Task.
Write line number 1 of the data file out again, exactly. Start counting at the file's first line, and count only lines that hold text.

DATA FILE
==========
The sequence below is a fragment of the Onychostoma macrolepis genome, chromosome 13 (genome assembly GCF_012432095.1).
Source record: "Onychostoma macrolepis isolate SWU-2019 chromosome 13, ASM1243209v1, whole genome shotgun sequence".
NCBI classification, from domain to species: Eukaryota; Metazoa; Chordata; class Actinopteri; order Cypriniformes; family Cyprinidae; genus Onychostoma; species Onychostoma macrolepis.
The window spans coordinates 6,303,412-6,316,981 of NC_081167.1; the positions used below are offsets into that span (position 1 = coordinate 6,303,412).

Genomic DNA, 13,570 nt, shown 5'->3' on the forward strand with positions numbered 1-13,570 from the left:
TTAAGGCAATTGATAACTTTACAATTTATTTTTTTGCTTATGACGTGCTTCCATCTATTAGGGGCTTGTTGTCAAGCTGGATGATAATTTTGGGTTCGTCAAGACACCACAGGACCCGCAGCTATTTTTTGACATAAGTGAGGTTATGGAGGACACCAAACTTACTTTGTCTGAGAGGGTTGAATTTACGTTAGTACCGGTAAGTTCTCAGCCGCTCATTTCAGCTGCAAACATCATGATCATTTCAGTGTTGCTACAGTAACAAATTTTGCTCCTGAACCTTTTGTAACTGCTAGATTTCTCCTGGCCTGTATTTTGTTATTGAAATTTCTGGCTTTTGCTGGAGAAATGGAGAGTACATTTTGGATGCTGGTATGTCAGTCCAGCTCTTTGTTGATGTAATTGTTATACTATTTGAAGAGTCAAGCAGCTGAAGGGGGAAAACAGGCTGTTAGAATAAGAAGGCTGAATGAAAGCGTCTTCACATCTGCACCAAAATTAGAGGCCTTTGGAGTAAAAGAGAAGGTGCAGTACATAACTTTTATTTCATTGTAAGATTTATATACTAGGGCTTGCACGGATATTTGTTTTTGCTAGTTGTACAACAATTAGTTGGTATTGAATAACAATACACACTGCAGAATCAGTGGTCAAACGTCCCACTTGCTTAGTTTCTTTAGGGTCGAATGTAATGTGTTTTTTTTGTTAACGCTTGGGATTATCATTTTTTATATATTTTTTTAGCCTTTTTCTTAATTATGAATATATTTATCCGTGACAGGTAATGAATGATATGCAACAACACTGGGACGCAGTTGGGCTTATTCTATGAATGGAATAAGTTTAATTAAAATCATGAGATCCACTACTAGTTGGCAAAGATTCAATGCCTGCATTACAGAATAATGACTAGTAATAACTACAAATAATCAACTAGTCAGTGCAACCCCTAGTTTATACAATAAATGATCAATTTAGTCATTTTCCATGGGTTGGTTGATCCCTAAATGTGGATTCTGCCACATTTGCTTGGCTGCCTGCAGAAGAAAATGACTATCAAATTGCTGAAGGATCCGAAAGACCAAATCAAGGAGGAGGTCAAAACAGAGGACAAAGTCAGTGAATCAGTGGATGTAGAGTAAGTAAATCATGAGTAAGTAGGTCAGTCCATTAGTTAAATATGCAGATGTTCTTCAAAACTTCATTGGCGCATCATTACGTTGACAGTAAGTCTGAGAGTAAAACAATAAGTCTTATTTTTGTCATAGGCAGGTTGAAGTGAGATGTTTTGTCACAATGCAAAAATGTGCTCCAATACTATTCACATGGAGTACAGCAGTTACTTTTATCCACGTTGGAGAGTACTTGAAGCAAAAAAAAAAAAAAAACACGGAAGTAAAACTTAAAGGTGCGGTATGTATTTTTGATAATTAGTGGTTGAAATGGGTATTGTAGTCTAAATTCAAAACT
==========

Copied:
The sequence below is a fragment of the Onychostoma macrolepis genome, chromosome 13 (genome assembly GCF_012432095.1).